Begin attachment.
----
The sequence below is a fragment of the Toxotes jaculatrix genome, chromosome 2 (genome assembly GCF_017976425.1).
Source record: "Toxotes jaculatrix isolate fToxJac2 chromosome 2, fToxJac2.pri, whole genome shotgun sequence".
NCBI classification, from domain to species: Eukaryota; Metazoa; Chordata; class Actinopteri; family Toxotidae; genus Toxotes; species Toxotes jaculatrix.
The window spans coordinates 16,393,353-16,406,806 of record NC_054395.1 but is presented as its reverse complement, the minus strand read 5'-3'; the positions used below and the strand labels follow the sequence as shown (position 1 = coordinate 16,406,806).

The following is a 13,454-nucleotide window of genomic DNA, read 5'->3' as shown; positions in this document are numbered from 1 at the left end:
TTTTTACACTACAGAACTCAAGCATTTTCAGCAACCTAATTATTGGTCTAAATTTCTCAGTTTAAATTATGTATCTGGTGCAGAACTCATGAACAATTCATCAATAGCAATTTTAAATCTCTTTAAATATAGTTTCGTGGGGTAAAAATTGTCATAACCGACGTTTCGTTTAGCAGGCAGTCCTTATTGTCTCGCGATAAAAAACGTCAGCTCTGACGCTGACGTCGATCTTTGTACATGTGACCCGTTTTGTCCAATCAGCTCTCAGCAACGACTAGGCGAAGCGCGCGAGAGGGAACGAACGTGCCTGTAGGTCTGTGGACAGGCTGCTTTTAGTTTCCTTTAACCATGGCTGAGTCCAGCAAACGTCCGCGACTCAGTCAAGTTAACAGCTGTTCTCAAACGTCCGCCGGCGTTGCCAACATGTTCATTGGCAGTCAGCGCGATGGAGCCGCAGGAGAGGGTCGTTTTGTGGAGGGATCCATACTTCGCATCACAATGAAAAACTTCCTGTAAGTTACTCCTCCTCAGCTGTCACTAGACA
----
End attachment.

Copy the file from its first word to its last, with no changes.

The sequence below is a fragment of the Toxotes jaculatrix genome, chromosome 2 (genome assembly GCF_017976425.1).
Source record: "Toxotes jaculatrix isolate fToxJac2 chromosome 2, fToxJac2.pri, whole genome shotgun sequence".
NCBI classification, from domain to species: Eukaryota; Metazoa; Chordata; class Actinopteri; family Toxotidae; genus Toxotes; species Toxotes jaculatrix.
The window spans coordinates 16,393,353-16,406,806 of record NC_054395.1 but is presented as its reverse complement, the minus strand read 5'-3'; the positions used below and the strand labels follow the sequence as shown (position 1 = coordinate 16,406,806).

The following is a 13,454-nucleotide window of genomic DNA, read 5'->3' as shown; positions in this document are numbered from 1 at the left end:
TTTTTACACTACAGAACTCAAGCATTTTCAGCAACCTAATTATTGGTCTAAATTTCTCAGTTTAAATTATGTATCTGGTGCAGAACTCATGAACAATTCATCAATAGCAATTTTAAATCTCTTTAAATATAGTTTCGTGGGGTAAAAATTGTCATAACCGACGTTTCGTTTAGCAGGCAGTCCTTATTGTCTCGCGATAAAAAACGTCAGCTCTGACGCTGACGTCGATCTTTGTACATGTGACCCGTTTTGTCCAATCAGCTCTCAGCAACGACTAGGCGAAGCGCGCGAGAGGGAACGAACGTGCCTGTAGGTCTGTGGACAGGCTGCTTTTAGTTTCCTTTAACCATGGCTGAGTCCAGCAAACGTCCGCGACTCAGTCAAGTTAACAGCTGTTCTCAAACGTCCGCCGGCGTTGCCAACATGTTCATTGGCAGTCAGCGCGATGGAGCCGCAGGAGAGGGTCGTTTTGTGGAGGGATCCATACTTCGCATCACAATGAAAAACTTCCTGTAAGTTACTCCTCCTCAGCTGTCACTAGACA